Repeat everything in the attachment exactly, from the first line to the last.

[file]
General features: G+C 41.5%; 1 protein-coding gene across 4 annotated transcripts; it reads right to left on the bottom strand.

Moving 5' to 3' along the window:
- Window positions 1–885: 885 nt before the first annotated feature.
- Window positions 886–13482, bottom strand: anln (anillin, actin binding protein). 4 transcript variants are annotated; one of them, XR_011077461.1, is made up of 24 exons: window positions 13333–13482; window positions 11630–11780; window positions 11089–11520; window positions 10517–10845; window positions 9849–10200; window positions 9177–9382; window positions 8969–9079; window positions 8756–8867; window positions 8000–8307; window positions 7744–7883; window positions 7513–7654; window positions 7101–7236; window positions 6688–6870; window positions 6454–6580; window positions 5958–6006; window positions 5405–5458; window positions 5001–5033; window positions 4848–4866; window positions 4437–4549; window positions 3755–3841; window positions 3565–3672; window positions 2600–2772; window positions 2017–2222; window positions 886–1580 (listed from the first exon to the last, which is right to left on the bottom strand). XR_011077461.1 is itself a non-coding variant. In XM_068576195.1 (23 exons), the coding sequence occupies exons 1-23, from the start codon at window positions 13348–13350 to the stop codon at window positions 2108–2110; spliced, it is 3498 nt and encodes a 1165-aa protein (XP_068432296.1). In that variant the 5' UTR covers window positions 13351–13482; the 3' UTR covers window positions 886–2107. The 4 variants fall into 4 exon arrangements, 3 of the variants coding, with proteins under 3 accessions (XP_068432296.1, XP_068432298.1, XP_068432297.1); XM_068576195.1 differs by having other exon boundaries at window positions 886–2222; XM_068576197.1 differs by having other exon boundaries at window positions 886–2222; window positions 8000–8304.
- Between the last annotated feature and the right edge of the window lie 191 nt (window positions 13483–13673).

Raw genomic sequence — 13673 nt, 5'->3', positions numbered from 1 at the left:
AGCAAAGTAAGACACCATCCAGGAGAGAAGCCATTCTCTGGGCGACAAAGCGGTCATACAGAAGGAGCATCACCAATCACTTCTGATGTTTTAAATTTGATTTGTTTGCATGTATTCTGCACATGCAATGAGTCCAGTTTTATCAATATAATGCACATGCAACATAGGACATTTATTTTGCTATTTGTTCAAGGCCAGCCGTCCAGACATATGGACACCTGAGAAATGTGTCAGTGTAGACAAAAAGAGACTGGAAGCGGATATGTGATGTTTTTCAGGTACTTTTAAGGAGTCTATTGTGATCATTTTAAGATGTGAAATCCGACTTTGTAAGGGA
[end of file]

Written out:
General features: G+C 41.5%; 1 protein-coding gene across 4 annotated transcripts; it reads right to left on the bottom strand.

Moving 5' to 3' along the window:
- Window positions 1–885: 885 nt before the first annotated feature.
- Window positions 886–13482, bottom strand: anln (anillin, actin binding protein). 4 transcript variants are annotated; one of them, XR_011077461.1, is made up of 24 exons: window positions 13333–13482; window positions 11630–11780; window positions 11089–11520; window positions 10517–10845; window positions 9849–10200; window positions 9177–9382; window positions 8969–9079; window positions 8756–8867; window positions 8000–8307; window positions 7744–7883; window positions 7513–7654; window positions 7101–7236; window positions 6688–6870; window positions 6454–6580; window positions 5958–6006; window positions 5405–5458; window positions 5001–5033; window positions 4848–4866; window positions 4437–4549; window positions 3755–3841; window positions 3565–3672; window positions 2600–2772; window positions 2017–2222; window positions 886–1580 (listed from the first exon to the last, which is right to left on the bottom strand). XR_011077461.1 is itself a non-coding variant. In XM_068576195.1 (23 exons), the coding sequence occupies exons 1-23, from the start codon at window positions 13348–13350 to the stop codon at window positions 2108–2110; spliced, it is 3498 nt and encodes a 1165-aa protein (XP_068432296.1). In that variant the 5' UTR covers window positions 13351–13482; the 3' UTR covers window positions 886–2107. The 4 variants fall into 4 exon arrangements, 3 of the variants coding, with proteins under 3 accessions (XP_068432296.1, XP_068432298.1, XP_068432297.1); XM_068576195.1 differs by having other exon boundaries at window positions 886–2222; XM_068576197.1 differs by having other exon boundaries at window positions 886–2222; window positions 8000–8304.
- Between the last annotated feature and the right edge of the window lie 191 nt (window positions 13483–13673).

Raw genomic sequence — 13673 nt, 5'->3', positions numbered from 1 at the left:
AGCAAAGTAAGACACCATCCAGGAGAGAAGCCATTCTCTGGGCGACAAAGCGGTCATACAGAAGGAGCATCACCAATCACTTCTGATGTTTTAAATTTGATTTGTTTGCATGTATTCTGCACATGCAATGAGTCCAGTTTTATCAATATAATGCACATGCAACATAGGACATTTATTTTGCTATTTGTTCAAGGCCAGCCGTCCAGACATATGGACACCTGAGAAATGTGTCAGTGTAGACAAAAAGAGACTGGAAGCGGATATGTGATGTTTTTCAGGTACTTTTAAGGAGTCTATTGTGATCATTTTAAGATGTGAAATCCGACTTTGTAAGGGA